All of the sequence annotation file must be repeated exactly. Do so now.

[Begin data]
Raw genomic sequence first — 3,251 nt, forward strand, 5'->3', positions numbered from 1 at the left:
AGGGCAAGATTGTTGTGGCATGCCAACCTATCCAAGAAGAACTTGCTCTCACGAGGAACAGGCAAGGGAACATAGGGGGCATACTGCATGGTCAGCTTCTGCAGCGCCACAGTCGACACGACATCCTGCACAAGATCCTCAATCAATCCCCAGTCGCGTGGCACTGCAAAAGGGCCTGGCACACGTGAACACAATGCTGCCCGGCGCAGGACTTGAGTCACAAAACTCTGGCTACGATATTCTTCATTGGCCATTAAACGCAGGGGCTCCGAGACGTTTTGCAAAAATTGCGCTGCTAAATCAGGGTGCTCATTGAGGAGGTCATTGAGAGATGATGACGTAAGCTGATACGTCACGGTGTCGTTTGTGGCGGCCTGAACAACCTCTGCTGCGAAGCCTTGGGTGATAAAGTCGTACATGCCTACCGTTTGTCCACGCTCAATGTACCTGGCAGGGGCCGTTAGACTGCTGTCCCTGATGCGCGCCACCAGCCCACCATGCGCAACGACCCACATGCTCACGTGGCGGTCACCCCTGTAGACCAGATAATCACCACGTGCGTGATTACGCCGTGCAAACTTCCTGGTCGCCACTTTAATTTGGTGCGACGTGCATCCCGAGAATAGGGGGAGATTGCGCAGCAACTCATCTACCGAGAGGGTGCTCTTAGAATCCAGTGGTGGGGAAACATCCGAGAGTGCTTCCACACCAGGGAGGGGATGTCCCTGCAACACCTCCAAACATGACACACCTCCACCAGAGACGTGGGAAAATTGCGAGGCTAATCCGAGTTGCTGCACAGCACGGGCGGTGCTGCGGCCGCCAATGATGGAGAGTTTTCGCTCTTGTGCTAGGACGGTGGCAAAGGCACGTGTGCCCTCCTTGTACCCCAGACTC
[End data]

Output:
Raw genomic sequence first — 3,251 nt, forward strand, 5'->3', positions numbered from 1 at the left:
AGGGCAAGATTGTTGTGGCATGCCAACCTATCCAAGAAGAACTTGCTCTCACGAGGAACAGGCAAGGGAACATAGGGGGCATACTGCATGGTCAGCTTCTGCAGCGCCACAGTCGACACGACATCCTGCACAAGATCCTCAATCAATCCCCAGTCGCGTGGCACTGCAAAAGGGCCTGGCACACGTGAACACAATGCTGCCCGGCGCAGGACTTGAGTCACAAAACTCTGGCTACGATATTCTTCATTGGCCATTAAACGCAGGGGCTCCGAGACGTTTTGCAAAAATTGCGCTGCTAAATCAGGGTGCTCATTGAGGAGGTCATTGAGAGATGATGACGTAAGCTGATACGTCACGGTGTCGTTTGTGGCGGCCTGAACAACCTCTGCTGCGAAGCCTTGGGTGATAAAGTCGTACATGCCTACCGTTTGTCCACGCTCAATGTACCTGGCAGGGGCCGTTAGACTGCTGTCCCTGATGCGCGCCACCAGCCCACCATGCGCAACGACCCACATGCTCACGTGGCGGTCACCCCTGTAGACCAGATAATCACCACGTGCGTGATTACGCCGTGCAAACTTCCTGGTCGCCACTTTAATTTGGTGCGACGTGCATCCCGAGAATAGGGGGAGATTGCGCAGCAACTCATCTACCGAGAGGGTGCTCTTAGAATCCAGTGGTGGGGAAACATCCGAGAGTGCTTCCACACCAGGGAGGGGATGTCCCTGCAACACCTCCAAACATGACACACCTCCACCAGAGACGTGGGAAAATTGCGAGGCTAATCCGAGTTGCTGCACAGCACGGGCGGTGCTGCGGCCGCCAATGATGGAGAGTTTTCGCTCTTGTGCTAGGACGGTGGCAAAGGCACGTGTGCCCTCCTTGTACCCCAGACTC